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Why winning in writing is more like cooking than speaking

Winning proposals has nothing to do with talking a good game.

Some people talk a good game and can be very persuasive. But they write a lousy proposal because they think all they need to do is sit down at a keyboard and hook the customer. Winning in writing has nothing to do with talking a good game.

While a conversational style in proposal writing is a good thing, there are so many ingredients that have be prepared in just the right way that winning in writing more closely resembles cooking than speaking.

Winning in writing is not about getting the customer to take what you’ve got. Winning in writing is about the customer making a selection from among other alternatives using an evaluation process. To select you, they need to:

You need to deliver the meal the customer wants, and impress them with how well prepared it is

And they need to see it all in writing.

That’s a lot of ingredients to keep organized in your head and get onto paper in the right order and in the right context. Winning in writing is a combination of fulfilling their expectations, satisfying their evaluation process, and giving them the best alternative. So you have to prepare the ingredients correctly. For winning in writing, this preparation generally involves:

  • Research and intelligence gathering, to develop an information advantage
  • Assessment, or figuring out what to do with what you've learned
  • Offering design, to show up with the offering they want more than their other alternatives
  • Strategy, to position everything both good and bad in ways that are advantageous to getting selected
  • Assembly, or getting the right things into the document in the right order
  • Communication, which for a proposal is a combination of articulation and graphics design

You can’t just sit down and write or talk your way out of it. That’s why proposal writing doesn’t just need a process. It is a process. If your process involves someone figuring it all out in a single step while typing a narrative response, then it’s a bad process. But it’s still a process.

A better process would collect the ingredients, assess them, and prepare a plan for what needs to be written, so that when you sit down to write it’s already mapped out for you. But a lot of people see writing as difficult, and don’t want to stray out of their comfort zone. For most of them, their comfort zone involves trying to write it like an essay in school, usually at the last minute with little or no planning.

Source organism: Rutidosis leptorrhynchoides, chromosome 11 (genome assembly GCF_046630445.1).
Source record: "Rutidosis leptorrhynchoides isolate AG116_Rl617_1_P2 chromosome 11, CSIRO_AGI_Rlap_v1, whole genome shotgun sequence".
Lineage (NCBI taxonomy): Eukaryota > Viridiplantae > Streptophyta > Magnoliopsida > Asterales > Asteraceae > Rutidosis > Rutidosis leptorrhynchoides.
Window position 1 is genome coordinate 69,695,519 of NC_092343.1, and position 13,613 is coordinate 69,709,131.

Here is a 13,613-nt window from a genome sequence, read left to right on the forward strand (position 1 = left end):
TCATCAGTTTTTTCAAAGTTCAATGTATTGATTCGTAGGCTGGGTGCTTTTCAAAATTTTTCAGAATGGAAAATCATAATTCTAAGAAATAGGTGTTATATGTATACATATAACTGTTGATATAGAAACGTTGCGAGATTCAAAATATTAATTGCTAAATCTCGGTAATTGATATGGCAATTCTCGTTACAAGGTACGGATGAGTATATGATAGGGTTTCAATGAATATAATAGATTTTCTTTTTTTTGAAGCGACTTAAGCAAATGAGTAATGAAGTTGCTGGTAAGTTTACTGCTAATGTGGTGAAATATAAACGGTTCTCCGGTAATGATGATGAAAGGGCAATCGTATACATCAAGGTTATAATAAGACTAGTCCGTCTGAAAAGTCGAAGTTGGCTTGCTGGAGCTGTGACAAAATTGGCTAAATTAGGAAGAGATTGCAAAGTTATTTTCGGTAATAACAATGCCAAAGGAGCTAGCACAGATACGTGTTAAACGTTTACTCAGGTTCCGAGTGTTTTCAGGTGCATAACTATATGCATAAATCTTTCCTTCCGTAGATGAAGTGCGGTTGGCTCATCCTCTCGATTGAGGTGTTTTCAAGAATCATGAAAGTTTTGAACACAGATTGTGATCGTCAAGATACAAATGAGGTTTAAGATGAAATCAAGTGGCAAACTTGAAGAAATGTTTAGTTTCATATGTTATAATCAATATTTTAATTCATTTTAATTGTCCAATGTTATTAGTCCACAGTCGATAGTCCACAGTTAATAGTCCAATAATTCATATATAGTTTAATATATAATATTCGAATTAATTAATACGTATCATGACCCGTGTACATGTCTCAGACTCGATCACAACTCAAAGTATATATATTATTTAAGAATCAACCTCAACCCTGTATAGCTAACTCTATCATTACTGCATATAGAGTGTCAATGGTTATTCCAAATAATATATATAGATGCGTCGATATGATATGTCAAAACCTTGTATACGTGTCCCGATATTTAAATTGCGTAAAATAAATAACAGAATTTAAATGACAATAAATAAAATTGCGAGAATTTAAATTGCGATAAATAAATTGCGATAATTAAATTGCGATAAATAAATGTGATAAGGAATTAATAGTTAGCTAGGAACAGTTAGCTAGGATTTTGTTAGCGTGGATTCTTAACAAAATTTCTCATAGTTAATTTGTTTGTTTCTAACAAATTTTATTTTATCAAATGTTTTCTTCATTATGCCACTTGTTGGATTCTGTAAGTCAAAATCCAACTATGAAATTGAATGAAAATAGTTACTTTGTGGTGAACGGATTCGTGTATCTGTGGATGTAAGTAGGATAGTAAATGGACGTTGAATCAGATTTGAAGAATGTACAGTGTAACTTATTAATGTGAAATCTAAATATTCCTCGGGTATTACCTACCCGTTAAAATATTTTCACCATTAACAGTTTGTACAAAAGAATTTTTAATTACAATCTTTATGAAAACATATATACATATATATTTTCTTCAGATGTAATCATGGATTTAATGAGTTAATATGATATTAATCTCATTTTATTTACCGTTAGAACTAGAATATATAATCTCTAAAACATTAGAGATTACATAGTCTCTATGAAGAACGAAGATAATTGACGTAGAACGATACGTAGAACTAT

If you try that on a proposal you will leave ingredients out. And the ones that you include will not be prepared properly. And you won’t be able to fix it because you can’t un-cook something.

The kind of proposal you get without planning is like a soup made with whatever random ingredients the cook had available. Even if the soup is tasty, if the customer doesn't want soup the customer will not be pleased. To win, you need to deliver the meal the customer wants, and impress them with how well prepared it is. To do that you have to not only take the order, but understand their preferences, have the ingredients, and figure out how to best prepare them.

To do this in writing, you have to break it down into steps:

  • Understand the customer's preferences
  • Gather everything that will need to be written about and how
  • Assess what you know and what you want to offer
  • Determine what your bid strategies and positioning should be
  • Prepare a plan for how to combine your ingredients into a winning proposal
  • Validate that you’ve accounted for everything and have the right plan

And then you can start cooking. I mean writing. Skip any one of these items before you start writing, and the quality of your proposal will suffer. You can't just talk your way through winning in writing.

While we're on the subject of cooking... PropLIBRARY Subscribers can access our Proposal Recipe Library for providing inspiration and acceleration to your proposal writers.
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More information about "Carl Dickson"

Carl Dickson

Carl is the Founder and President of CapturePlanning.com and PropLIBRARY

Carl is an expert at winning in writing, with more than 30 year's experience. He's written multiple books and published over a thousand articles that have helped millions of people develop business and write better proposals. Carl is also a frequent speaker, trainer, and consultant and can be reached at carl.dickson@captureplanning.com. To find out more about him, you can also connect with Carl on LinkedIn.

Click here to learn how to engage Carl as a consultant.

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